Saturday is Leap Day! Here's what you should know about Feb. 29

Saturday is Feb. 29, a.k.a. leap day, a date that appears on our calendars only once every four years.

Leap day is added because it takes the Earth 365 days, five hours, 48 minutes and 45 seconds to orbit the sun -- almost an extra quarter of a day per year. If you count the quarter of a day up for each year, you get an extra day added every fourth year.

RELATED: How leap years and days work and why we have them

With the extra day comes extra intrigue. According to folk tradition, marriage-minded women could propose to their boyfriends on leap day. And legend has it that in Scotland, any man who refused would be issued a fine.

In Greece, however, leap year is considered unlucky. Marriages in a leap year will end in divorce, according to superstition.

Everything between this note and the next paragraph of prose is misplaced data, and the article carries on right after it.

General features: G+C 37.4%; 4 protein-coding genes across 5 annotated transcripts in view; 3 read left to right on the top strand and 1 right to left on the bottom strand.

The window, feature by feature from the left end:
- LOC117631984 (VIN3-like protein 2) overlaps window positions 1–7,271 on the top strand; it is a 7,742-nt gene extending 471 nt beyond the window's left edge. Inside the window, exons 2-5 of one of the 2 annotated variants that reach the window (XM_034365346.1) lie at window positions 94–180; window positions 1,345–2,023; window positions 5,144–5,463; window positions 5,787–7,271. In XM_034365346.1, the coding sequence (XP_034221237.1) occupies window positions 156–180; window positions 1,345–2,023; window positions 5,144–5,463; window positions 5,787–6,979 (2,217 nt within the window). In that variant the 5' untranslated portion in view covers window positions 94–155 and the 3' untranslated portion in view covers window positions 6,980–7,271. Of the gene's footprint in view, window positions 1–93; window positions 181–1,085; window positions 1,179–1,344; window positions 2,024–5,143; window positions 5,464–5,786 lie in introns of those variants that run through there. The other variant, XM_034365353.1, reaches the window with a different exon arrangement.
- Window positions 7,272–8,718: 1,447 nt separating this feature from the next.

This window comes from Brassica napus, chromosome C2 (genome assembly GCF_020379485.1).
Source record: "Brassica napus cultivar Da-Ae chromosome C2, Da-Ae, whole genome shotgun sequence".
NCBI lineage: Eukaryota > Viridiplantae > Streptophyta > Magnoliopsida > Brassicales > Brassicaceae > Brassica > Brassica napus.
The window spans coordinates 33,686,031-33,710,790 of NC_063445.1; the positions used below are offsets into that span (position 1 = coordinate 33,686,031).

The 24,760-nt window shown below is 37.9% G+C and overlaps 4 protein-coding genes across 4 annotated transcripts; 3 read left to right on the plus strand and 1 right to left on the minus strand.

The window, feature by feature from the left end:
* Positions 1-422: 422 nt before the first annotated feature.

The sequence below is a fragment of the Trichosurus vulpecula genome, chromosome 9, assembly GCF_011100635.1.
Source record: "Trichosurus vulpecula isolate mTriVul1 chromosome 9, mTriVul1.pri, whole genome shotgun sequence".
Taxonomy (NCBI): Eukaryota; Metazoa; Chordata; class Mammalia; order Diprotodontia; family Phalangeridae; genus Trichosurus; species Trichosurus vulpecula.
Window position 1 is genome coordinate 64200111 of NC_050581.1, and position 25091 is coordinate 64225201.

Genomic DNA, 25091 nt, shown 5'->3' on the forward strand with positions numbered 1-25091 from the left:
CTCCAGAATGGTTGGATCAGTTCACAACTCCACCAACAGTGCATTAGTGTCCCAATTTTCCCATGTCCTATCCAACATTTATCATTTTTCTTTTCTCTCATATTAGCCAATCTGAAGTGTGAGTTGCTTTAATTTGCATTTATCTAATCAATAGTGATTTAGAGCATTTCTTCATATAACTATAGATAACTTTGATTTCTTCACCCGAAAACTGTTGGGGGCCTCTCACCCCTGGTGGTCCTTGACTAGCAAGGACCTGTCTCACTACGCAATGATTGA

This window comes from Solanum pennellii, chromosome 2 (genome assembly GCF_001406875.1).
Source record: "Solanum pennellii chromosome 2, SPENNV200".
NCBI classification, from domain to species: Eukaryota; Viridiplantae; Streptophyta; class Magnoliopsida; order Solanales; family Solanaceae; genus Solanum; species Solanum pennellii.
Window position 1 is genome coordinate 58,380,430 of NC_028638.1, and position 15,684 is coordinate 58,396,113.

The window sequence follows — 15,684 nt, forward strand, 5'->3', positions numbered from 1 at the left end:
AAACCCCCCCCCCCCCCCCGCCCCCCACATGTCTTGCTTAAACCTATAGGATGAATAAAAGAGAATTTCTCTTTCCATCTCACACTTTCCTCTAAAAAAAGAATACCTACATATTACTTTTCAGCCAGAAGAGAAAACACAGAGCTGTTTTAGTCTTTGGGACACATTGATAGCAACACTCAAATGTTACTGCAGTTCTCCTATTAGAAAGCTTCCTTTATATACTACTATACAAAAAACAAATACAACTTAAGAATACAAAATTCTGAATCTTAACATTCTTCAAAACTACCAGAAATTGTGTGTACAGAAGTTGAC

Moms have a one in 1,461 chance of giving birth on leap day, meaning only 0.07% of the population are so-called "leapers."

For some, being a leaper is special, especially for Mary Ann Brown, who started a party for her fellow Feb. 29 babies in 1988. Her hometown, Anthony, Texas, has thrown a party every leap year since and has declared itself "Leap Year Capital of the World."

Every year since, the town has invited leapers from all over the world to celebrate with a Feb. 29 parade!
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